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Hurricane watches in effect as Lee heads toward New England and Atlantic Canada

Lee could make landfall Saturday night or early Sunday in New Brunswick or Nova Scotia, near the border between Maine and Canada.
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Hurricane Lee continues to barrel toward the New England and Atlantic Canada coasts and could make landfall this weekend anywhere from the coast of Maine to Nova Scotia.

A hurricane watch was in effect Wednesday night from Stonington, Maine, up to the U.S. border with Canada, as well as parts of New Brunswick and Nova Scotia, the National Hurricane Center said in its 11 p.m. advisory.

A tropical storm watch was also in effect for parts of Nova Scotia, New Brunswick, Rhode Island, Maine and Massachusetts, including Martha's Vineyard and Nantucket. Cape Cod Bay and Nantucket were under a storm surge watch.

Lee could make landfall Saturday night or early Sunday in New Brunswick or Nova Scotia, near the border between Maine and Canada.

Lee rapidly intensified from a Category 1 to a major Category 5 storm last week before it weakened. It was a Category 2 storm Wednesday night, with maximum sustained winds of 105 mph.

It was 345 miles south-southwest of Bermuda and moving north-northwest at 9 mph. Tropical storm conditions were expected in Bermuda early Thursday, the National Hurricane Center said. The territory is under a tropical storm warning.

Lee’s center is expected to pass west of Bermuda on Thursday before it approaches the coast of New England and Atlantic Canada on Friday and Saturday. Dangerous surf and life-threatening rip currents are expected along parts of the East Coast and Atlantic Canada into the weekend. A storm surge of up to 4 feet is forecast for parts of the East Coast.

Though Lee is expected to weaken, it's still "expected to remain a large and dangerous hurricane for the next couple of days," the National Hurricane Center said.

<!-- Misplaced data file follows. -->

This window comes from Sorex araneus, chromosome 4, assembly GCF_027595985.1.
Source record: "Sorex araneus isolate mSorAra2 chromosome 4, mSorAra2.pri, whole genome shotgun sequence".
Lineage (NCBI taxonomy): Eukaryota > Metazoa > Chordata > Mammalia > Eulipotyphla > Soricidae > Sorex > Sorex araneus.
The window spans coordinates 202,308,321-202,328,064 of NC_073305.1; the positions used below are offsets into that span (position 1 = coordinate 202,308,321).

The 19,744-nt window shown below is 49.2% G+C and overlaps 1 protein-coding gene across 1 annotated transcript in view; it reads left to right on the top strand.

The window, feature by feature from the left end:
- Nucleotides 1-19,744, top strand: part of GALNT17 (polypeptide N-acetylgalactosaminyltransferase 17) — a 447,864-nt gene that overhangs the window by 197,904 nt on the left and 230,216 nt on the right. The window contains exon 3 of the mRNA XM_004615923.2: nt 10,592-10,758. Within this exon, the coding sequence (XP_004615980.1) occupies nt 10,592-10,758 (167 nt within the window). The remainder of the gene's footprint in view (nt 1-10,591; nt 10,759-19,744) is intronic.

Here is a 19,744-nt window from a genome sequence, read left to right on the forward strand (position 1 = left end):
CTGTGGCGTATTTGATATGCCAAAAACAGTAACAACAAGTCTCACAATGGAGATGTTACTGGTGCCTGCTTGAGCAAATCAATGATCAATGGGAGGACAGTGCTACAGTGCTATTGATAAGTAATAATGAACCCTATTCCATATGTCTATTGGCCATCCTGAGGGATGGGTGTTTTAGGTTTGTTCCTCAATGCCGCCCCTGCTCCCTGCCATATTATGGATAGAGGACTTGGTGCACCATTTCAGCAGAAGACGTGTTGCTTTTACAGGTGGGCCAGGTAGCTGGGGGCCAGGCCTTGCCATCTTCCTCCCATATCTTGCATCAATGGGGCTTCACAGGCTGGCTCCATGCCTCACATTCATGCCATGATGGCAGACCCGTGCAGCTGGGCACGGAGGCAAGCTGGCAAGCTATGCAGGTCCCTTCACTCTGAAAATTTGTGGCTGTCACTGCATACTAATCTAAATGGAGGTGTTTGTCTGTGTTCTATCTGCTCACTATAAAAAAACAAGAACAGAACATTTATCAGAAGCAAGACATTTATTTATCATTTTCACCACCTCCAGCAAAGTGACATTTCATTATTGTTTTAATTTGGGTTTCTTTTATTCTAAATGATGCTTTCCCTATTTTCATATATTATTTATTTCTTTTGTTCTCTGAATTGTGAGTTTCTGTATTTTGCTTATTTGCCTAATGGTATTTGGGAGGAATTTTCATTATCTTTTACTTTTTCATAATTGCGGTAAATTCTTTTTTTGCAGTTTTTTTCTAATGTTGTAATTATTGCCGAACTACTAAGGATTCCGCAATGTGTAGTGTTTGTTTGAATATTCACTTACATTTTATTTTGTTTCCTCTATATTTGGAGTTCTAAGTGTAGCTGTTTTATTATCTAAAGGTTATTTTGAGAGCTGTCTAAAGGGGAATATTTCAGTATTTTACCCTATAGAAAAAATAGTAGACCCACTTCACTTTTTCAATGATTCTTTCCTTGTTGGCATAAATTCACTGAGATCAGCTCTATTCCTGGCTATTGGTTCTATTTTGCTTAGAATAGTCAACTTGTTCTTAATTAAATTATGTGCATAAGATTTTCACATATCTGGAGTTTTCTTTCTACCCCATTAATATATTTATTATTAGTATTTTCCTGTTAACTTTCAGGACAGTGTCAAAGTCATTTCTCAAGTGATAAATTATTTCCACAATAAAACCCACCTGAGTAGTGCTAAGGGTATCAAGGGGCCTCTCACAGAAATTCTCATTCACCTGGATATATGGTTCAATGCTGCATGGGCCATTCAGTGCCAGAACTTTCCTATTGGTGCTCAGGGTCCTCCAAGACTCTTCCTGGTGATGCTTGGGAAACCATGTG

Impacts will be felt hundreds of miles away, with hurricane conditions possible for Down East Maine and parts of coastal New England bracing for tropical storm-force winds and heavy rain. Hurricane-force winds extended 115 miles out from Lee's center Wednesday night.

In preparation, New York Gov. Kathy Hochul announced Wednesday that 50 state National Guard members will be deployed to Long Island.

"A major hurricane is currently churning in the Atlantic and we are keeping a close eye on this storm because it’s too early to predict what this potentially dangerous weather system will do," she said in a statement. "Out of an abundance of caution, I have deployed the National Guard and directed state agencies to prepare emergency response assets and be ready to respond to local requests for assistance."

"New Yorkers in coastal areas should watch the forecast and be ready to act, if necessary, to stay safe," she continued.

Rhode Island Gov. Daniel McKee said Tuesday that the state Emergency Management Agency was in communication with weather agencies, including the National Weather Service in Boston.

"My team will continue to monitor the storm and keep Rhode Island informed," he said in a post on X, formerly known as Twitter.

The National Park Service said several parts of Acadia National Park in Maine, including all campgrounds, would close Friday.

The 2023 hurricane season was predicted to be "above normal" compared to previous years, the National Oceanic and Atmospheric Administration said last month, citing "ocean and atmospheric conditions, such as record-warm sea surface temperatures." This year, there have been 14 named storms, five hurricanes and three major hurricanes.